I haven’t logged into TurboTax since the beginning of February, when that big red $1,254 showed up on the screen. I knew I would have a tax bill this year and set aside some money for it every month. I’m not ready to give up that much money yet so I’m holding out as long as possible. But for the sake of argument, let’s talk about the options available when you don’t have enough money for your taxes.

What You Should Do

Look for more deductions.

You could go back through your taxes to find any deductions you may have overlooked. For example, did you know you can deduct the cost of blog templates, virtual assistants, and even the babysitter (if the babysitter watched your kids while you did something work-related)?

Set up a payment plan.

You can delay paying your tax bill in full, but you’ll pay interest (currently 4%) and a late payment penalty (.25%). You can set up payment plan online by using the IRS’ Online Payment Agreement Application as long as you owe less than $25,000 in taxes and fees. Otherwise, you’ll have to file Form 9465, Request for Installment Agreement (you can use this form no matter how much you owe). The installment plan costs $105 unless you agree to have your payments deducted from your bank account in which case it’s $52.

Pay within 120 days.

You have about four months from the time you file before the IRS starts serious collection activity. In the meantime, you’ll get two billing notices from the IRS. Pay your tax bill by the due date of the second notice and avoid paying the set-up fee for a payment arrangement. You’ll still owe interest and late payment fees.

Use your credit card.

If you have enough available credit, your credit card is also an option. The IRS uses third-party payment processors to take credit card payments and beware, you’ll pay a convenience fee that’s anywhere between 1.95% to 2.95% of your tax bill. For me, that'd be $37, which is much less than the fee for the IRS payment arrangement. You’ll also pay whatever interest your credit card company charges you, which is probably four to five times as high as the 4% charged by the IRS. Note: Your card issuer may treat this as a cash advance and charge a higher interest rate. Also, there have been rumors of card issuers canceling credit cards for borrowers who charge their taxes.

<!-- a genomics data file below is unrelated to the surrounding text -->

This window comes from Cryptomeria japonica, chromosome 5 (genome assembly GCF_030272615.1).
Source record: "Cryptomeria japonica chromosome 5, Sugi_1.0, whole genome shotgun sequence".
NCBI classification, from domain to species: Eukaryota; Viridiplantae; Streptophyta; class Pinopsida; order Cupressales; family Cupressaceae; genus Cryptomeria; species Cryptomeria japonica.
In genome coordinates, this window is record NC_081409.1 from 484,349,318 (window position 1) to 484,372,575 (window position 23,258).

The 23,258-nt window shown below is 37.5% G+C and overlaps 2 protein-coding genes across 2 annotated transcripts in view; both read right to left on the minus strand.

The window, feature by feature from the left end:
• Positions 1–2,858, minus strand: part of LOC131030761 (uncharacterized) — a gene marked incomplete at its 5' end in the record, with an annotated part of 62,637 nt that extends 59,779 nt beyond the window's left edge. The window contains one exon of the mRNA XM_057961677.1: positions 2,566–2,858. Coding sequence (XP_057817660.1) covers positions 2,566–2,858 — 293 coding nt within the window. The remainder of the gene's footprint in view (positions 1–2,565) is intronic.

Make a settlement offer.

If you can’t afford to pay your taxes in full under any circumstance, you can make a settlement offer via Offer in Compromise. The IRS won’t accept your offer if it believes you can pay your taxes in a lump sum or via a payment arrangement. You can offer a lump sum payment or offer to make monthly payments on a settlement offer.  To make the offer, send Form 656, Offer in Compromise and $150 fee to the IRS.

What You Shouldn’t Do

Don’t file at all.

If you don’t file at all, you’ll be charged a 5% late-filing penalty in addition to interest and late payment penalties. The IRS may file your taxes for you and send you a bill for what they think you owe. Not only that, if you ignore your taxes, the IRS will eventually come after you.

File but don’t pay.

The IRS will send a bill about 45 days after receiving your tax return. They’ll probably kick out another request for payment 45 days after the first one before they begin more aggressive collection actions, like levying your bank account, wages, social benefits or retirement income. If you still don’t pay they may take your physical assets like your car or your house.

The Bottom Line

  • If you can pay now, do it, even if it’s a little inconvenient. Pay what you can now and pay the rest later. You'll lower your interest and late payment penalty.
  • If you can pay within 90 to 120 days, send payment when the IRS sends a billing notice.
  • If you need more time to pay your tax bill in full, set up a payment arrangement with the IRS or use your credit card.
  • If paying your taxes would force you into poverty and put you on the brink of bankruptcy, file Form 1127, Application for Extension of Time for Payment of Tax Due to Undue Hardship

Disclaimer: I’m not a tax professional and this is not professional tax advice. See your accountant or tax attorney for professional tax advice.

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LaToya Irby is a full-time freelance writer and a graduate of the University of Alabama. She primarily writes about personal finance, freelancing, and other self-employment topics.